Pace of developments quickens in Vero electric saga
After nearly two years of little action, developments in the Vero electric saga are now rolling in fast and furious. The Town of Indian River Shores and the City of Vero Beach had barely agreed last Wednesday to suspend further legal hostilities, and extend their current legal standoff until March 2, when Vero Beach fired a surprising new salvo.
Less than two hours after all-day negotiations between the Shores and Vero with Tallahassee mediator Carlos Alvarez broke up at the Vero Beach Community Center, Vero’s attorney Robert Scheffel “Schef” Wright announced to the Vero City Council that the city would file a petition with the Florida Public Service Commission asking for a declaration at its March 2 meeting that Vero’s service territory is permanent and trumps any franchise agreement.
Vero’s petition was subsequently filed Friday afternoon.
“The city needs the Commission’s affirmative declarations as to the city’s continuing right and obligation to serve in its Commission-approved service territory in order to continue planning and providing electric service in the most efficient and cost-effective way possible,” Wright wrote in the petition.
Indian River County also has a pending petition with the PSC asking state regulators to clarify what the county’s rights and responsibilities are once its franchise with Vero expires in March 2017.
The county is not a party to the Indian River Shores vs. Vero legal action, but county officials have been sitting in on the conflict-resolution sessions since August because they share some common complaints with the Shores over high rates and a lack of representation in the management of Vero electric.
At Wednesday’s mediation session, the Shores asked the county if it would also put its PSC matter on hold until March 2 instead of having it heard as scheduled on Feb. 3.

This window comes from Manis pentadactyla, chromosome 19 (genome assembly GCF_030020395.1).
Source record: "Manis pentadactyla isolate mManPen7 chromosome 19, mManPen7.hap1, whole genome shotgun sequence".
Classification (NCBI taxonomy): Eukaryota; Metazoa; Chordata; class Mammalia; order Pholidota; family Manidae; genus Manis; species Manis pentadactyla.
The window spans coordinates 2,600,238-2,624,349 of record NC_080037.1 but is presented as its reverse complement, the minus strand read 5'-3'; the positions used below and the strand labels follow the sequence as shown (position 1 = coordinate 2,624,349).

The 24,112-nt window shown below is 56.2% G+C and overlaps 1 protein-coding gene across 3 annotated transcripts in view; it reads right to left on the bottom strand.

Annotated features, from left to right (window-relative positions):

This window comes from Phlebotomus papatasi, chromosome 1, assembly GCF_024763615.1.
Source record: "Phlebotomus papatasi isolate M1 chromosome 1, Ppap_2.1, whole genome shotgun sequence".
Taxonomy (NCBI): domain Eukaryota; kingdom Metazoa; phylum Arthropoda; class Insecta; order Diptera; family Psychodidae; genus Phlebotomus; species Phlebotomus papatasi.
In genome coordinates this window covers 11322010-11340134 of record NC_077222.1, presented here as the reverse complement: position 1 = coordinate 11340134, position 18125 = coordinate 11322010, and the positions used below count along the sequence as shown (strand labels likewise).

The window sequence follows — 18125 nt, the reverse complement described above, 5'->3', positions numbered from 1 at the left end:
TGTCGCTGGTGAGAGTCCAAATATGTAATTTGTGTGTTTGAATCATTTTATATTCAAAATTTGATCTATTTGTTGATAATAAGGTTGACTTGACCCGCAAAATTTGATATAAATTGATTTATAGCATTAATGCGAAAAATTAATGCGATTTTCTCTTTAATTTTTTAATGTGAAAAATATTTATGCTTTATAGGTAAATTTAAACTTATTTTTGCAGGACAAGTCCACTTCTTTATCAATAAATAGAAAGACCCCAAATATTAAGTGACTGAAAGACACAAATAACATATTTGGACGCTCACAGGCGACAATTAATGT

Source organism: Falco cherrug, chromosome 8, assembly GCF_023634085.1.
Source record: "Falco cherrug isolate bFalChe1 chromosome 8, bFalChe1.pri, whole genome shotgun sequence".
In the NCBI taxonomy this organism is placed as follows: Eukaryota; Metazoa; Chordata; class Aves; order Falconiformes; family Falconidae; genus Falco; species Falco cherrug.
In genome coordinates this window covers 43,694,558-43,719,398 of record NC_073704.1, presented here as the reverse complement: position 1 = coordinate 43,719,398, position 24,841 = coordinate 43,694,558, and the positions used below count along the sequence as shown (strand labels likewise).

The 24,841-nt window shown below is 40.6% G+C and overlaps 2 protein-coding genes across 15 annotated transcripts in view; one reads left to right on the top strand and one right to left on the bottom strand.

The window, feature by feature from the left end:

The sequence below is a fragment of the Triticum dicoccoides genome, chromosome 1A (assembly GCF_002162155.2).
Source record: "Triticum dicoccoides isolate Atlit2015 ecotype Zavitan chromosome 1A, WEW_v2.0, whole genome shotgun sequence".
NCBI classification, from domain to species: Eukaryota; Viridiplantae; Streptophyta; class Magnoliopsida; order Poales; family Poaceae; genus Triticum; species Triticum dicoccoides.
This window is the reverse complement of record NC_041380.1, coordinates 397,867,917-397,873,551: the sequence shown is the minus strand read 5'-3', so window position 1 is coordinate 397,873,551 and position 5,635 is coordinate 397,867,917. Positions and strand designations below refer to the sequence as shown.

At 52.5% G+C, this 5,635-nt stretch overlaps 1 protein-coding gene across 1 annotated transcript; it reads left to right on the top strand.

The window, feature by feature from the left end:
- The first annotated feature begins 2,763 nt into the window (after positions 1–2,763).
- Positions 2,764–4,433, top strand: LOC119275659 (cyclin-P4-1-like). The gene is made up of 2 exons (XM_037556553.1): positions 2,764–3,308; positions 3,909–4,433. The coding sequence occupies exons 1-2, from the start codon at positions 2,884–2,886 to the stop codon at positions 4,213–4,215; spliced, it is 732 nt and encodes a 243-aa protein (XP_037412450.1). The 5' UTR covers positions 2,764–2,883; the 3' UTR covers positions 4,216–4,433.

County Attorney Dylan Reingold said no.
Last week’s mediation session did not result in a settlement, but only an agreement to continue the standoff until March, during which time Vero officials will continue trying to figure out how they can reduce rates to deflect the Shores’ charges of mismanagement, while Shores officials presumably begin courting Florida Power and Light and possibly other electric providers to serve the Town after its 30-year franchise with Vero expires in November 2016.
On Thursday morning during the Shores Town Council meeting, Shores Mayor Brian Barefoot said Vero’s surprise move to file its own PSC petition could be viewed as not only duplicitous, but also “a collateral attack on the Town’s lawsuit against the City.”
Barefoot later said the city’s attorney “subsequently assured us that the City’s petition would be narrowly drawn only to issues pertaining to the County, and would not pertain to the Town or otherwise collaterally attack the issues in Town’s abated lawsuit against the City.”
But over the weekend, the Shores and its legal team were scrutinizing the 32-page Vero Beach petition to the PSC “to make sure the City is as good as its word,” Barefoot said.
“If, after thorough review, it’s clear that the City has honored its word, we of course will honor our commitment to the mediator to make a good-faith effort to find a solution that is in the best interests of all parties.
“If it’s not clear whether the City’s PSC filing implicates our lawsuit then we’ll take appropriate steps to attain clarification. If it’s clear that the City hasn’t honored its word, then unfortunately we’ll have no choice but to advise the mediator and press forward with our lawsuit.”
The Shores’ civil suit against Vero Beach has been assigned to Judge Cynthia Cox, and special counsel Bruce May has made it clear that the Town would request a jury trial. Mediator Alvarez told all the parties at the table last week that, regardless of the verdict, the case would likely go to an appellate court, and that “there’s a high level of uncertainty in what the judges or even an appellate court will do.
“If you’re not scared of the court system, you need to be,” Alvarez said. “It’s a matter of last resort.”
If the Town loses, Shores customers are stuck with high Vero rates, plus potentially millions in legal bills to pay.
But Vero has much more to lose. Vero faces having its current and former council members, utility managers, consultants and attorneys subpoenaed and hauled up to the witness stand to defend the city against allegations of mismanagement and subverting state law.
And if the city loses the case, it also faces the potential loss of the Shores customers, which amount to nearly 9 percent of the utility’s income, or more than $8 million per year. O’Connor has estimated that the remaining customers’ rates would need to go up 30 percent to make up for the lost revenue.
“Sometimes the worst-case is so scary that you’re willing to be more flexible,” Alvarez said.